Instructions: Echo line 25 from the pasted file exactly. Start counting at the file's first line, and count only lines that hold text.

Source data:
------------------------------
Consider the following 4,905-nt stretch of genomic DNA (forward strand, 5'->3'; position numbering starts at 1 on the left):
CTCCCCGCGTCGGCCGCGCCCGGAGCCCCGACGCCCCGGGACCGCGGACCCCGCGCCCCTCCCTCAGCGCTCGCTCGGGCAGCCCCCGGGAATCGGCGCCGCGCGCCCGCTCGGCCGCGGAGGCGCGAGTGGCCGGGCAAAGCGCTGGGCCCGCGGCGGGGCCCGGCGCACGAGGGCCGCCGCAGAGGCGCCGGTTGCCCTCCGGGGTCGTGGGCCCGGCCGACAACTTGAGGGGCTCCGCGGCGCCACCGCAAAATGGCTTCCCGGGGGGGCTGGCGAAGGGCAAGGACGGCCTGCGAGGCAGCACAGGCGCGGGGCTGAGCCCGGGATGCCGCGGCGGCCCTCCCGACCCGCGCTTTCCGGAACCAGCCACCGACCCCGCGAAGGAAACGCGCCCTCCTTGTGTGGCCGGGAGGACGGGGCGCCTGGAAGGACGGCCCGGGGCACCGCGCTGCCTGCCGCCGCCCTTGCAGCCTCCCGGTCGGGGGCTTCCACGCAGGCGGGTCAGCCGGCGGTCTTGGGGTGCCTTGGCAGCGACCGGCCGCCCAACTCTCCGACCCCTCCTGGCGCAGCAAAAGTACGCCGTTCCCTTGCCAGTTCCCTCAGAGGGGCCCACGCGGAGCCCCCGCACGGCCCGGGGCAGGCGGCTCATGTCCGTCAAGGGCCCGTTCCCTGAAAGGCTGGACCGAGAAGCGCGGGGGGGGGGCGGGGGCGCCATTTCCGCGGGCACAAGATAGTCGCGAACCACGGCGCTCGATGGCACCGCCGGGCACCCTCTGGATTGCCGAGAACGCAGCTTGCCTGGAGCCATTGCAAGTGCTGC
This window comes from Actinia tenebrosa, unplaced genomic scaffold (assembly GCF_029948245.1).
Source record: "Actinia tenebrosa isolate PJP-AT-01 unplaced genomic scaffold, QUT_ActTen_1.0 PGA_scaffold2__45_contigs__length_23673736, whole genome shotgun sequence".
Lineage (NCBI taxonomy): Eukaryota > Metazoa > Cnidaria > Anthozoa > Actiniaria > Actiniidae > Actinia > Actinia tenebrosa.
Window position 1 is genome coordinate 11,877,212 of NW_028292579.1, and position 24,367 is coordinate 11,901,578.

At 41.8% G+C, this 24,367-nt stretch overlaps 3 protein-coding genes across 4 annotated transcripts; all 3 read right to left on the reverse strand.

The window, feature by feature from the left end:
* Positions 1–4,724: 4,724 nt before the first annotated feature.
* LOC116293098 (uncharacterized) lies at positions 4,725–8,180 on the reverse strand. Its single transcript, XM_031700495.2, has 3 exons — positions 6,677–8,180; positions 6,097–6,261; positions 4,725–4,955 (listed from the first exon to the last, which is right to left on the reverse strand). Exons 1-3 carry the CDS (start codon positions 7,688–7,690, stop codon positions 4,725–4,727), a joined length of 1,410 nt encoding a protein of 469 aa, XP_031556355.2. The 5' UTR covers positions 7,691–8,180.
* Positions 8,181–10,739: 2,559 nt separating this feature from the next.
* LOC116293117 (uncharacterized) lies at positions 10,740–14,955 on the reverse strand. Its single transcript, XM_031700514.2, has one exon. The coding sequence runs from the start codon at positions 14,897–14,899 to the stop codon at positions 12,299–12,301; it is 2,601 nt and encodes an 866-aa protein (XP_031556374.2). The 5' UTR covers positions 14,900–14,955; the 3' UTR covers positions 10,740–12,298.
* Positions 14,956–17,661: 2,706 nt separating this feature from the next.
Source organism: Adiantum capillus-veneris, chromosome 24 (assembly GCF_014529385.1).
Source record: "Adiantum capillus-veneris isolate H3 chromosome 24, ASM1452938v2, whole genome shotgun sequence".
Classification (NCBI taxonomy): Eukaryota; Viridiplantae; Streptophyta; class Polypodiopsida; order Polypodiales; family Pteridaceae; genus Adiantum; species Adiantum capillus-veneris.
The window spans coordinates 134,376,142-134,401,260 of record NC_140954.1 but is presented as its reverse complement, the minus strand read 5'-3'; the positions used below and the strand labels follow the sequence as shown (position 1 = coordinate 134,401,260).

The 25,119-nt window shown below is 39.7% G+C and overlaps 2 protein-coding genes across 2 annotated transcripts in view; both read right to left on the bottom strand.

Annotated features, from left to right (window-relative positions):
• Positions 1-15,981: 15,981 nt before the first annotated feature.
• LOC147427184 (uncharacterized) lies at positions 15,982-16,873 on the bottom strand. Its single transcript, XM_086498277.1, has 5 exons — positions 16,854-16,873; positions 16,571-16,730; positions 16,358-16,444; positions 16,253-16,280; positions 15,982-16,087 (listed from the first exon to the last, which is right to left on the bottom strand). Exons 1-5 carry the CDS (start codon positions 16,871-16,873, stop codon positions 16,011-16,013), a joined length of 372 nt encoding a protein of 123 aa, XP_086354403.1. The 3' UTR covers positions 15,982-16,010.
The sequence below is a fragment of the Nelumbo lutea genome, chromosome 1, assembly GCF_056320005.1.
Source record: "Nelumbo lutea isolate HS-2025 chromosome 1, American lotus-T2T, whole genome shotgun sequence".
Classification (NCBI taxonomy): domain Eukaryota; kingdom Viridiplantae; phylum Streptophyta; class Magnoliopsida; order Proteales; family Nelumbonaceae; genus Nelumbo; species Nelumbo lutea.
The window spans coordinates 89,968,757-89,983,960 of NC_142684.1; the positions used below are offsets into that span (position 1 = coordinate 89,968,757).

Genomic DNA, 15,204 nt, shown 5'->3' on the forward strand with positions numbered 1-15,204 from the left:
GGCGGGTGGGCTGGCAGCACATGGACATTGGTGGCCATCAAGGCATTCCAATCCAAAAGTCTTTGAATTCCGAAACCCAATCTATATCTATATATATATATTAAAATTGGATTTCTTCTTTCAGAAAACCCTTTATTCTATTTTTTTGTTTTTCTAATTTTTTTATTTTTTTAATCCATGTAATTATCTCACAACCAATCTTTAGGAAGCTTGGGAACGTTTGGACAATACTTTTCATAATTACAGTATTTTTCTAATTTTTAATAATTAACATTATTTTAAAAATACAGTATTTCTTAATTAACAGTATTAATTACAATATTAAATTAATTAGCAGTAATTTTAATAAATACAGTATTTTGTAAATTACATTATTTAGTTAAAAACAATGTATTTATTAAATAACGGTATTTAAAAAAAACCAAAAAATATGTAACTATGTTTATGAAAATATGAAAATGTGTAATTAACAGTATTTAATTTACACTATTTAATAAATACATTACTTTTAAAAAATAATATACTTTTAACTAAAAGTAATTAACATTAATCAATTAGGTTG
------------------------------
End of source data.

The window spans coordinates 89,968,757-89,983,960 of NC_142684.1; the positions used below are offsets into that span (position 1 = coordinate 89,968,757).